“... he could see the guests coming to St. Augustine were no longer sick Yankees but were now becoming rich Yankees.
“He had accelerated a trend that had already started before him.”
The opening of the Hotel Ponce de Leon was much like Saturday’s ceremony, even down to the numbers. The Jacksonville News Herald reported at the time that 3,000 people attended the opening on Jan. 12, 1888.
“As the hotel was being built, local people kept saying, ‘We want to go inside and see what it looks like on the inside,’” Graham said.
Builders had been resistant to that, but eventually officials agreed to let the public in for a few hours on opening day. The local newspapers announced that there would be a general reception.
On that day, people from all sections of town and level in society got to see the hotel.
“Everybody came in,” Graham said. “It was the general populous from St. Augustine … Minorcans, and black people and poor people.” Flagler did not give a speech, but he was there with his wife, and there were bands that “struck up a tune” as the gates opened and people went inside.
“They did what people did today,” Graham said. “They wandered around and looked at the art and said, ‘Oh my, isn’t that wonderful.’”

Tuesday, January 8, 2013

What will you do with an English Degree and The Writer

Questioning that English Degree or High School/College class that others are saying is a waste of time, enjoy the below fellow lovers of the written word.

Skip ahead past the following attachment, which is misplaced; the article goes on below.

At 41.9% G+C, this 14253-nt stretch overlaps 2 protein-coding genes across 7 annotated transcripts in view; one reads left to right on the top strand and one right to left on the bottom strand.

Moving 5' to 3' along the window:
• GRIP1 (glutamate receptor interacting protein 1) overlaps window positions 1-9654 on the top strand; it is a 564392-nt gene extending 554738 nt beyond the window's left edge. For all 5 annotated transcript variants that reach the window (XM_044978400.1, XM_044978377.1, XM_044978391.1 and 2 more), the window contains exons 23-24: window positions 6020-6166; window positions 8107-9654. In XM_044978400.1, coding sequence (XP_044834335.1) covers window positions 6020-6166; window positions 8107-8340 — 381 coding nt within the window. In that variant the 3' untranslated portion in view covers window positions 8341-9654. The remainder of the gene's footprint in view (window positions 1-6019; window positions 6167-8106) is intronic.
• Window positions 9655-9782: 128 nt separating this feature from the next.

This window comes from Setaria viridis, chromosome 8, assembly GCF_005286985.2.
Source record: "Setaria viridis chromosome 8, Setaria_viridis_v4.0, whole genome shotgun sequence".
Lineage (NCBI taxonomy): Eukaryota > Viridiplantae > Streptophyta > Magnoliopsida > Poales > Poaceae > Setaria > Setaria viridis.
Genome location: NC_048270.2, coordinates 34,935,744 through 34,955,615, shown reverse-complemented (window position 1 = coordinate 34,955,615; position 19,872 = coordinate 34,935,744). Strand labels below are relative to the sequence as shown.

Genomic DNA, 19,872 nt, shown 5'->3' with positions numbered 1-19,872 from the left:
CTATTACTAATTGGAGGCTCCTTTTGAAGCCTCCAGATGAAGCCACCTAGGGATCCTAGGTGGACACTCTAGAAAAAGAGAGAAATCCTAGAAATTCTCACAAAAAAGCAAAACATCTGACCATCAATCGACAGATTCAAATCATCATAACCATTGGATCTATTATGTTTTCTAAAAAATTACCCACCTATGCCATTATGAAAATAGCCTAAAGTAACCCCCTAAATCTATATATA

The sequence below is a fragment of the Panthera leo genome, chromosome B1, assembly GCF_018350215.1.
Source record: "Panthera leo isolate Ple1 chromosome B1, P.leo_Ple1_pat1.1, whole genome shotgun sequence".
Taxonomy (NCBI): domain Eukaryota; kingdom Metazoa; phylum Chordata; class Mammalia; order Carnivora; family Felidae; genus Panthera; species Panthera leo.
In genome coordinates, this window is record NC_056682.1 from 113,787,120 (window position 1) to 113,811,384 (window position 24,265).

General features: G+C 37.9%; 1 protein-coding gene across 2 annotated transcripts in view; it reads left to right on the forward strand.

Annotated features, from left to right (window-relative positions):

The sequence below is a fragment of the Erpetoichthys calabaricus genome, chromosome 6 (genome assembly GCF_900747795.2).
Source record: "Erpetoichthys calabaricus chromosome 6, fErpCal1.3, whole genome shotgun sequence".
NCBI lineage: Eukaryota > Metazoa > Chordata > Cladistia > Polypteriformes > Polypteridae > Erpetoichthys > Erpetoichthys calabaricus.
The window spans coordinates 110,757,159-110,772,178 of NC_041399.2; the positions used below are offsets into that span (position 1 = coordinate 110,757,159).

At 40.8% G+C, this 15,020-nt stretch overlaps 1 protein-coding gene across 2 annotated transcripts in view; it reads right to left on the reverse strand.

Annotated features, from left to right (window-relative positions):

My View: What will you do with an English degree? Plenty
He's now Martin Dempsey, chairman of the Joint Chiefs of Staff. In grad school? He studied literature -- W. B. Yeats, to be exact.

Courtesy Michael Bérubé
By Michael Bérubé, Special to CNN
Editor’s note: Michael Bérubé is the Edwin Erle Sparks Professor and director of the Institute for the Arts and Humanities at Pennsylvania State University, and the 2012 president of the Modern Language Association.

(CNN) - Almost every college student who considers majoring in English - or French, or philosophy, or art history - inevitably hears the question: "What in the world are you going to do with that?" The question can come from worried parents, perplexed relatives, or derisive, incredulous peers, but it always implies that degrees in the humanities are “boutique” degrees, nice ornaments that serve no practical purpose in the real world. After all, who needs another 50-page honors project on the poetry of Charles Baudelaire?

Well, strange as it may sound, if you’re an employer who needs smart, creative workers, a 50-page honors project on a 19th century French poet might be just the thing you want to see from one of your job applicants. Not because you’re going to ask him or her to interpret any poetry on the job, but because you may be asking him or her, at some point, to deal with complex material that requires intense concentration - and to write a persuasive account of what it all means. And you may find that the humanities major with extensive college experience in dealing with complex material handles the challenge better - more comprehensively, more imaginatively - than the business or finance major who assumed that her degree was all she needed to earn a place in your company.